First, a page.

On Friday, April 17, Mitch received a call from what he thought was his financial institution, warning him that fraud had been detected on his account. Mitch said the caller ID for that incoming call displayed the same phone number that was printed on the back of his debit card.
But Mitch knew enough of scams to understand that fraudsters can and often do spoof phone numbers. So while still on the phone with the caller, he quickly logged into his account and saw that there were indeed multiple unauthorized transactions going back several weeks. Most were relatively small charges — under $100 apiece — but there were also two very recent $800 ATM withdrawals from cash machines in Florida.
If the caller had been a fraudster, he reasoned at the time, they would have asked for personal information. But the nice lady on the phone didn't ask Mitch for any personal details. Instead, she calmly assured him the bank would reverse the fraudulent charges and said they'd be sending him a new debit card via express mail. After making sure the representative knew which transactions were not his, Mitch thanked the woman for notifying him, and hung up.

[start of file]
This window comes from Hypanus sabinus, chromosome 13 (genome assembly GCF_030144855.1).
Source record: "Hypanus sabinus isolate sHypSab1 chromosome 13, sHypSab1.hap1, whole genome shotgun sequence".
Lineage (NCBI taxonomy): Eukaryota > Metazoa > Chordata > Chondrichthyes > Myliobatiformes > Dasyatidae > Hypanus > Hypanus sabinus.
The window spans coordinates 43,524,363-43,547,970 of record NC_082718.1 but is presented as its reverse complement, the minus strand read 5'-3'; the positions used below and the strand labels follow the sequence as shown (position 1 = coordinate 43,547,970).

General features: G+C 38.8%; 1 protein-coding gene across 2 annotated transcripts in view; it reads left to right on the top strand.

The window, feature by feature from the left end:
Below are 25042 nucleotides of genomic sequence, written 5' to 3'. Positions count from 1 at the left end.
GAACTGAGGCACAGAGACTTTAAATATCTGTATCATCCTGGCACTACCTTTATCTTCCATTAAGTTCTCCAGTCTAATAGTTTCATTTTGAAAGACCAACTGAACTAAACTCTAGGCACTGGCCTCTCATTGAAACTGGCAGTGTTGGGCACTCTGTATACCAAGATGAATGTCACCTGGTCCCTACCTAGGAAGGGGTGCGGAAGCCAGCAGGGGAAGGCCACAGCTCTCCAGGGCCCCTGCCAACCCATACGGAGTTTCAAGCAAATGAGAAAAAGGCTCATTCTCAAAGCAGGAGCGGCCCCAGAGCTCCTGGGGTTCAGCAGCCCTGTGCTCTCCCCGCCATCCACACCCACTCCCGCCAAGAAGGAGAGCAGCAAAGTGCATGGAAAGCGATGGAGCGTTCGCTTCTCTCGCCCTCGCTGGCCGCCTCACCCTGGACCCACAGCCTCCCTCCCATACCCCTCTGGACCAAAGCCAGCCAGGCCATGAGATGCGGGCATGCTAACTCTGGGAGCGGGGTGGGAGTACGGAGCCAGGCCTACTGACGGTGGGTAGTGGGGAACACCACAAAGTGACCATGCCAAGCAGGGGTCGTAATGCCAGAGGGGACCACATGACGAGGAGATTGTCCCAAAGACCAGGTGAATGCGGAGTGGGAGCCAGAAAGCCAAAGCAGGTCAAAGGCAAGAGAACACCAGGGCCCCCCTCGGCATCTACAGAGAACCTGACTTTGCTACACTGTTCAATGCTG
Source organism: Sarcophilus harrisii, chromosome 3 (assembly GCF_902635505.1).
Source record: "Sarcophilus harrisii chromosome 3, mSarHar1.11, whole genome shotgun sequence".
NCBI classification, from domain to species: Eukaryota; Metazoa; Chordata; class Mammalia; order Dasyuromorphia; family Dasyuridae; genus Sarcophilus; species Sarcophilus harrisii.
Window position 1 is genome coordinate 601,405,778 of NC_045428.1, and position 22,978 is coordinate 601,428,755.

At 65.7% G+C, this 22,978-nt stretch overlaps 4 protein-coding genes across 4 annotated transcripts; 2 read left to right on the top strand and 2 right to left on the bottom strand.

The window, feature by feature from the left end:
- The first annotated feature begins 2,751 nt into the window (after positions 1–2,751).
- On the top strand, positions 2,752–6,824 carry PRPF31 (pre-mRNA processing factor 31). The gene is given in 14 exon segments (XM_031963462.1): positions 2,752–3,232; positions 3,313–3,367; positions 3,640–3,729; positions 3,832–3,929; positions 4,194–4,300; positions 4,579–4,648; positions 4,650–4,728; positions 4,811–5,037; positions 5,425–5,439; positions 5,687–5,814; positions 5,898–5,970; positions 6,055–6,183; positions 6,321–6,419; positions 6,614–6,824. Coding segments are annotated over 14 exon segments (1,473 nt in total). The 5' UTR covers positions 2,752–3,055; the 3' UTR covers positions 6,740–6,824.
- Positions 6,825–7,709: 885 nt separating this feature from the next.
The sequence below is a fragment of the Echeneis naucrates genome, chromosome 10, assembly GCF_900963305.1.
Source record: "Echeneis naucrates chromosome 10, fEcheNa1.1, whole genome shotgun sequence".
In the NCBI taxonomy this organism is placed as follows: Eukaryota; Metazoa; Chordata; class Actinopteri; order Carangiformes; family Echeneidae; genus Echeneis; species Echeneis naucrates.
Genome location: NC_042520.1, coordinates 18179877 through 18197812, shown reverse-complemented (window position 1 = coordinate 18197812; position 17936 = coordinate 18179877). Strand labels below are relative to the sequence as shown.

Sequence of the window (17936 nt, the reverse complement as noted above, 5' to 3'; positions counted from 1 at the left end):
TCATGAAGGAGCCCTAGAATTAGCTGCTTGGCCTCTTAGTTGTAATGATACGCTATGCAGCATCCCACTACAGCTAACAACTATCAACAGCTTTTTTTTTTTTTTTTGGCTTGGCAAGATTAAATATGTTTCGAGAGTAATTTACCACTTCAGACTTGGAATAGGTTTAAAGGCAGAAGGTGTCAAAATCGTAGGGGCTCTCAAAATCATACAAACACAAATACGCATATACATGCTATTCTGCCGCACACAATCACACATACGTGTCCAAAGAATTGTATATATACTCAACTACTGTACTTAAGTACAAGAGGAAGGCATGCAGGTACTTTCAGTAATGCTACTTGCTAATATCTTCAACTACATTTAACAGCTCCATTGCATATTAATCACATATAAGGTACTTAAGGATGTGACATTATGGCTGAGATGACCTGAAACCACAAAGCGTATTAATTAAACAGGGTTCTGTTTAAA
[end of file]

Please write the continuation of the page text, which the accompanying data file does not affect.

The following day, Mitch received another call about suspected fraud on his bank account. Something about that conversation didn't seem right, and so Mitch decided to use another phone to place a call to his bank's customer service department — while keeping the first caller on hold.
"When the representative finally answered my call, I asked them to confirm that I was on the phone with them on the other line in the call they initiated toward me, and so the rep somehow checked and saw that there was another active call with Mitch," he said. "But as it turned out, that other call was the attackers also talking to my bank pretending to be me."
Mitch said his financial institution has in the past verified his identity over the phone by sending him a one-time code to the cell phone number on file for his account, and then asking him to read back that code. After he hung up with the customer service rep he'd phoned, the person on the original call said the bank would be sending him a one-time code to validate his identity.